Today, in addition to maintaining a "who's who" roster of music industry clients, Davis has been actively teaching business-related courses about the music industry since 1996 at New York University (Tisch School of the Arts), Metropolitan College of New York, and Monmouth University. Widely recognized as an expert on the industry, she is a frequent lecturer, and has been an invited guest to speak at ASCAP in New York City, South by Southwest in Austin, the Winter Music Conference in Miami, and at Berklee College of Music.

Ms. Davis graduated from New York University in 1985 with a B.F.A and received her J.D. from the Benjamin N. Cardozo School of Law in 1988.

David Purcell


David Purcell, Esq., is the founder and president of Music Royalty Solutions, a business management firm specializing in business management and financial solutions for independent recording, performing, and songwriting artists, as well as independent companies and startups in the entertainment industry. He works as a business and legal affairs consultant for such clients as Roadrunner Records and Robot of the Century Music Publishing.

In addition to teaching with Berklee Online, Purcell is the assistant program director of music business at New York University and runs the summer Music Business Institute, "What Makes A Star." Courses he has taught on both the undergraduate and graduate levels include Landmark Cases in Music Copyright Law, Business Structure of the Music Industry, Economic and Legal Settings of the Music Industry, Village Records (an NYU student-run recorded music label), Village Records Leadership section, Music Industry Internship Supervision, and Managing the Performing Artist.

As a professional drummer and percussionist, Purcell has extensive performance experience both in the U.S. and internationally and has performed and/or recorded with Jesse Malin, Ashford and Simpson, Tom Wopat, Debbie Harry (Blondie), Jody Watley, Neil Patrick Harris, Mink Stole, Princess Superstar, John Cameron Mitchell, Ian Astbury (The Cult), The Rocky Horror Show, Phantom of the Opera, and The Great American Trailer Park Musical. He is a proud graduate of Berklee College of Music and The University of Wisconsin Law School.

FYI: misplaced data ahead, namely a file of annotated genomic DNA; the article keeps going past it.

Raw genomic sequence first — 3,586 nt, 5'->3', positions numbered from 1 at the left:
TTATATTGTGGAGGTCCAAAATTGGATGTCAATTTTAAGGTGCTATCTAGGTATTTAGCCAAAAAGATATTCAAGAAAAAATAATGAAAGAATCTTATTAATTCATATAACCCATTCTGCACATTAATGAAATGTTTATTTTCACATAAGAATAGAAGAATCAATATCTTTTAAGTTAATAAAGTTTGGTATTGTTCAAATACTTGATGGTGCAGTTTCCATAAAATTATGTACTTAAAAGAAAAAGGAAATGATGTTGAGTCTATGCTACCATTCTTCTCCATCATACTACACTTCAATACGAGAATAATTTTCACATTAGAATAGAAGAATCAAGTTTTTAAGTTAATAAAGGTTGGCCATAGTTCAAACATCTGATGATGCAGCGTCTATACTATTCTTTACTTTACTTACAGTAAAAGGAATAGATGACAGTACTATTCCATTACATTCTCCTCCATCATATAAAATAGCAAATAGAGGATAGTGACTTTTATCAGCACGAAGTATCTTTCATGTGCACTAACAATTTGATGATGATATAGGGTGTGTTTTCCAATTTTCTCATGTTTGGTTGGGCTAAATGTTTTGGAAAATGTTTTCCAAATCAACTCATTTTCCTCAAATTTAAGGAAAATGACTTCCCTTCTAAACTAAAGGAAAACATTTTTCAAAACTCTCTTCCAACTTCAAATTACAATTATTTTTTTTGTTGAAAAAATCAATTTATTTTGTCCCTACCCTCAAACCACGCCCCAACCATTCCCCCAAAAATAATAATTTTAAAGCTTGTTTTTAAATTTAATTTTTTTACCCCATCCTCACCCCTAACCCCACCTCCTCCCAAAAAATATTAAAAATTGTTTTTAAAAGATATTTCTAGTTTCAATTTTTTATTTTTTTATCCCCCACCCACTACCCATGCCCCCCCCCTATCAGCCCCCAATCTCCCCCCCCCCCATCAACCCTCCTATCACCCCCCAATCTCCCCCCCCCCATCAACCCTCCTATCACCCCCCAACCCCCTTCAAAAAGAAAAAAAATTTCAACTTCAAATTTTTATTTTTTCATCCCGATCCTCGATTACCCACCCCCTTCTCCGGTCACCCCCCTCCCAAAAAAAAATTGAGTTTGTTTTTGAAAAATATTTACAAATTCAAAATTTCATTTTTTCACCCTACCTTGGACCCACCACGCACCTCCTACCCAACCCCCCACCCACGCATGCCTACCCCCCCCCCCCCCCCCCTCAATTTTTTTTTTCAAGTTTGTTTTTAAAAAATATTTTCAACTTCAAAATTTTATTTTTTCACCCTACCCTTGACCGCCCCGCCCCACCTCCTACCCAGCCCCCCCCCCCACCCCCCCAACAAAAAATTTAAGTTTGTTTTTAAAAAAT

John Kellogg


John P. Kellogg, Esq., is Assistant Chair of the Music Business/Management department at the Berklee College of Music in Boston, MA, and an entertainment attorney. Licensed to practice in the states of New York and Ohio, he has represented recording artists Levert, The O'Jays, Eddie Levert, Sr., LSG, Stat Quo of Shady/Aftermath Records, and G-Dep of Bad Boy Records. He also serves as a member of the management team for the late R&B recording star Gerald Levert, whom he represented throughout his career. Kellogg is President-Elect and a member of the Board of Directors of the Music and Entertainment Industry Educators Association (MEIEA), in addition to being a former board member of the Black Entertainment and Sports Lawyer's Association (BESLA) and a 2005 inductee into the BESLA Hall of Fame. He is the author of the book Take Care of Your Music Business: The Legal and Business Aspects You Need to Know to Grow In the Music Business, as well as numerous legal articles and editorials. A former vocalist with the group Cameo, Kellogg has been profiled in Billboard, Ebony, Black Issues, and In the Black magazines. He holds a Juris Doctor degree from Case Western Reserve University, where he also attended the Weatherhead School of Management. In addition, he holds a Master of Science degree in Television and Radio from the Newhouse School of Communications and a Bachelor of Arts degree in Political Science—both from Syracuse University.

All You Need to Know About the Music Business by Donald Passman

An entertainment lawyer whose clients include many from the top of the music charts, Passman has written a book that sets out to give musicians, performers, and songwriters the tools to hire advisers, market their careers, protect their creative works, and generally cope with a complex industry in a state of flux. Passman explains boilerplate language, the complexities of royalties and advances, and label and distribution deals; a section on record deals begins with an overview of the business and works through all the steps. The "Adventures in Cyberspace" chapter is a helpful summary of the way CD-ROMs and the Internet are affecting the business. Included here is information on recent legislation and a look at how digitizing music delivery will continue to change things. Packed with illustrations, sample calculations, and definitions, All You Need To Know is humorous and accessible enough for those who just want to understand the business while being detailed and documented enough for those who make a living from it.

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  • Level
  • Duration
    12 weeks
  • 3-Credit Tuition
  • or
  • Non-Credit Tuition Add 6 CEUs
    $1,200 + $25

Summer Term Starts June 30 for Courses and Multi-Course Certificates